Celebrating 8 Days
"The oil in the cruse was sufficient for only one day, but
miraculously they kindled from it for eight days." (Shabbat 21b)
Why is Chanukah celebrated eight days? The cruse of oil
found was sufficient for the first day, so that the miracle
was for only seven days?
The Beit Yosef (Orach Chaim 670) provides three answers for
- The Hasmoneans knew that it would take them eight days to
get a new supply of oil. They did not want to kindle the
Menorah for merely one night and neglect the succeeding
seven nights. Hence, they decided to divide the cruse of
oil into eight equal parts. Miraculously, the small
amount of oil used the first night lasted for the entire
- After filling the Menorah on the first night, they saw that
the cruse remained full of oil. This miracle recurred for
the next seven nights.
- In the evening they poured the entire cruse of oil into the
Menorah and kindled it. In the morning, they were amazed to
find that after burning the entire night the cups were
still filled with oil. Thus, on the first night a miracle
had already occurred.
Some difficulties with the above:
- The Menorah cups must be filled with enough oil to last
the night (Menachot 89a).
- Only pure olive oil is suitable, and not oil derived
through a miracle!
In response, Rabbi Chaim Soloveichik of Brisk advances the
thought that on the first night the entire cruse of oil was
poured into the Menorah.
The miracle was in the quality of the oil. Oil which normally
could burn for one night suddenly acquired the power to last for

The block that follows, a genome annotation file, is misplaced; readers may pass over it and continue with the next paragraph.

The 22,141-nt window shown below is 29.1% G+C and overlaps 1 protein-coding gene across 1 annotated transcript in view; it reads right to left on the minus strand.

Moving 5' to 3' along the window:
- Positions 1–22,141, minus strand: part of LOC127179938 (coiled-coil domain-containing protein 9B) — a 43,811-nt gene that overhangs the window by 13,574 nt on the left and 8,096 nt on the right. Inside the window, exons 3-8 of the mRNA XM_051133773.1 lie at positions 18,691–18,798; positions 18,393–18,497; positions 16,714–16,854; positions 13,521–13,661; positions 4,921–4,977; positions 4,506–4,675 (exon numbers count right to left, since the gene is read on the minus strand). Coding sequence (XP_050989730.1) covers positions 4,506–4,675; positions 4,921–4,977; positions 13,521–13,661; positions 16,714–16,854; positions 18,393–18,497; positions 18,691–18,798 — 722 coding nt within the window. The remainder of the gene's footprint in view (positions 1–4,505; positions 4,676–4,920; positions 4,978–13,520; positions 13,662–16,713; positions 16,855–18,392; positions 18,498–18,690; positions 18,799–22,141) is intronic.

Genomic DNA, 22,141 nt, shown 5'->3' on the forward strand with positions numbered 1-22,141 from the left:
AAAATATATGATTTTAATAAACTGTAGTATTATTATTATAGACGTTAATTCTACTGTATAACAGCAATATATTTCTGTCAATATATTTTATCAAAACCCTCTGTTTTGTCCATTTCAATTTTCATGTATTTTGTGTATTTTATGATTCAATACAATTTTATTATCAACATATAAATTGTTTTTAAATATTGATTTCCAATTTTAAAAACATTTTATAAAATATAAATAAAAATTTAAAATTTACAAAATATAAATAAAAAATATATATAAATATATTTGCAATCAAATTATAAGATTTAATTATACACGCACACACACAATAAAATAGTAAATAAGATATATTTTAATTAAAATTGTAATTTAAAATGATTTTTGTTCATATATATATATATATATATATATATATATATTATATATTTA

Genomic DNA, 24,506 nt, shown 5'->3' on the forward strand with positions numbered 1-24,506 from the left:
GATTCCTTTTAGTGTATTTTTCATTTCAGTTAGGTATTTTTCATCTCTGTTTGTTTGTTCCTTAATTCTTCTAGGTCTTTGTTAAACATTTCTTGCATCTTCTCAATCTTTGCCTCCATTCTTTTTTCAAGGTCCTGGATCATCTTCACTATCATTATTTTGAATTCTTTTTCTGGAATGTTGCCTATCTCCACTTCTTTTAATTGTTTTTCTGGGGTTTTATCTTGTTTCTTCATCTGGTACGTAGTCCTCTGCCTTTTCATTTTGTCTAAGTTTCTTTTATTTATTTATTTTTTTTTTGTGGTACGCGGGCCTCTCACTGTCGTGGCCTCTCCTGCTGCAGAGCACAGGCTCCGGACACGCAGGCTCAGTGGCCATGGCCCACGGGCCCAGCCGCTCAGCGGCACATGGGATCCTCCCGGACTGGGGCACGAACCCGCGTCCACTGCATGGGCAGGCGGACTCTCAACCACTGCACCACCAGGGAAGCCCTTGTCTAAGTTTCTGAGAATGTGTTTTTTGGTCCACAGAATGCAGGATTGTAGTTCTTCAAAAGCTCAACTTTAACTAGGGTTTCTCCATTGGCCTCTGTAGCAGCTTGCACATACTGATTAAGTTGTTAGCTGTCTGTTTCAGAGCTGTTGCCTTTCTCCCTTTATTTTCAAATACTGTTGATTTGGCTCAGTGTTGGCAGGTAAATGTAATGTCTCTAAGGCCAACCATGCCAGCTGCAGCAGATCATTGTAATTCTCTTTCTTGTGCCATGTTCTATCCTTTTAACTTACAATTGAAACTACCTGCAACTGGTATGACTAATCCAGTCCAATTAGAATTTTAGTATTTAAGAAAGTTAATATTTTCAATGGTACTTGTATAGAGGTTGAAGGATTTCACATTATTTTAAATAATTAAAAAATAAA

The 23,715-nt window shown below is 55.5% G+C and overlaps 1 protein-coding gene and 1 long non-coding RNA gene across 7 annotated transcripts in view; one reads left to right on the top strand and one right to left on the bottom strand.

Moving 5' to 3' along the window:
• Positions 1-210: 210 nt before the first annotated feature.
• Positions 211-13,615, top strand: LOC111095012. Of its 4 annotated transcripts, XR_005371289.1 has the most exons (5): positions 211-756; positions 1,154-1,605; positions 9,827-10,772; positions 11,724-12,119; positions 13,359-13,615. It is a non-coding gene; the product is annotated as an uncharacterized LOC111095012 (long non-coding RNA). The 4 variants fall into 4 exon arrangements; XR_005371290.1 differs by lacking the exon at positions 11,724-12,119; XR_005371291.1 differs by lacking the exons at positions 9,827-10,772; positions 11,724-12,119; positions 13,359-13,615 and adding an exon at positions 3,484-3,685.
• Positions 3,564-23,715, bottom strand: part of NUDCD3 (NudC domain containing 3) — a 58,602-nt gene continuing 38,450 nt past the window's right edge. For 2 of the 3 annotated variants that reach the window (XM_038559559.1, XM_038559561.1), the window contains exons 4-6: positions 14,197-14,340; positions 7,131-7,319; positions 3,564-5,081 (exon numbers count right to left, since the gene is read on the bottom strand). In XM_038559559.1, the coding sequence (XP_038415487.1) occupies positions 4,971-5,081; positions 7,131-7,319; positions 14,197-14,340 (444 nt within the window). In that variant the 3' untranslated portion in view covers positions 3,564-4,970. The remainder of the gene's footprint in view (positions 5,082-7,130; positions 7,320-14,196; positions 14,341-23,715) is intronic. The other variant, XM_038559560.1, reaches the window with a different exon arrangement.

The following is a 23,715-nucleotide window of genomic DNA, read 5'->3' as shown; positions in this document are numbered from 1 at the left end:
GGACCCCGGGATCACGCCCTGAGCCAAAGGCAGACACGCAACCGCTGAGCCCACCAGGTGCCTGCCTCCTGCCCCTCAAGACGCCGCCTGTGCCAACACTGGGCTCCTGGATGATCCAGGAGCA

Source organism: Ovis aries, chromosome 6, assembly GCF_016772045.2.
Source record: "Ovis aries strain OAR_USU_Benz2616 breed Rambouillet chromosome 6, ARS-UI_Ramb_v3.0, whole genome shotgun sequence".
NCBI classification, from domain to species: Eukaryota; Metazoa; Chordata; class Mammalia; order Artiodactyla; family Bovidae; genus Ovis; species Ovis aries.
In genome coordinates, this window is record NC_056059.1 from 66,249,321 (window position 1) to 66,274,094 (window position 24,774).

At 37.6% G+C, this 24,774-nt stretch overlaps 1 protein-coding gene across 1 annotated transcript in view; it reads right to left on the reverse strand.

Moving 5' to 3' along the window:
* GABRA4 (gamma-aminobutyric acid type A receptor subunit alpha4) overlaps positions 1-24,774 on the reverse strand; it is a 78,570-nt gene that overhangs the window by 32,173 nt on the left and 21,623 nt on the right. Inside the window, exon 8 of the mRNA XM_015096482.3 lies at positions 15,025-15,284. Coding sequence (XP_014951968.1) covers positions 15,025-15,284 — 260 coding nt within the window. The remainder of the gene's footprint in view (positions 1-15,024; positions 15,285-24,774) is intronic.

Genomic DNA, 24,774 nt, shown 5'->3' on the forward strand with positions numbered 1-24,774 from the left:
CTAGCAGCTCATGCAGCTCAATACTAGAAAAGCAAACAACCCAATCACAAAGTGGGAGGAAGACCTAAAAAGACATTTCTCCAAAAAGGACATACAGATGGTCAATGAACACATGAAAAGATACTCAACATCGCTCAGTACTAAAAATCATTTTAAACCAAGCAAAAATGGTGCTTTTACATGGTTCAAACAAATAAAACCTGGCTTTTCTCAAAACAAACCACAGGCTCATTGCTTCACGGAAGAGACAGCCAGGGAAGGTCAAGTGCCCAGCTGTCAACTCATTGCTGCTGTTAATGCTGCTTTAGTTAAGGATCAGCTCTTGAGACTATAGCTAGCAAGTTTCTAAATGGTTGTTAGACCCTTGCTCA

eight nights. Thus, each night the Menorah remained full, with
the original olive oil losing only 1/8th of its "flame"
- There is an argument in the Gemara (Shabbat 21b) as to how
many candles should be lit each night of Chanukah. According
to Beit Hillel, we start the first night with one candle and
each night we add a candle. According to Beit Shamai, we
start the first night with eight, and decrease by one every
According to the Avudraham, one of the meanings of the name
"Chanukah" is "Candles should be lit for eight days and the
halacha is according to Beit Hillel" (that each night we
increase one candle).
When one looks at the Chanukah Menorah any day of Chanukah,
one can immediately tell from the number of candles being
lit, that the halacha is according to Beit Hillel.
For example; on the third day of Chanukah he sees three
candles lit, he then knows that this is according to Beit
Hillel, because according to Beit Shamai, there should have
been six candles lit. On the sixth day of Chanukah, if one
sees six candles lit, he can derive from this that the
halacha is according to Beit Hillel, because according to
Beit Shamai there should have been only three candles lit.
If Chanukah candles were only be lit for a period of seven
days, then on the fourth night of Chanukah, according to Beit
Hillel and also according to Beit Shamai, a total of only
four candles would be lit. Thus, if one looked at the
Chanukah Menorah that evening, one would not be able to see
if the halacha was according to Beit Hillel or Beit Shammai.
However, when Chanukah is celebrated for eight days, then on
the fourth day, according to Beit Hillel one lights four
candles and according to Beit Shamai one lights five candles.
Since the word "Chanukah" indicates that the halacha is
according to Beit Hillel, Chanukah has to be eight days and
not seven days.
- In Shemonah Esrei and Birchat Hamazon we recite during
Chanukah the prayer of Al Hanisim. In it, there are a total
of eight things mentioned which Hashem did in our behalf to
make Chanukah a reality.
- waged their battles
- defended their rights
- avenged the wrong done to them
- delivered the mighty into the hand of the weak
- the many into the hand of the few
- the impure into the hand of the pure
- the wicked into the hand of the righteous
- and wanton sinners into the hand of those who occupy themselves with your Torah."
Consequently, Chanukah is celebrated eight days, though the
miracle of the oil was only for seven days.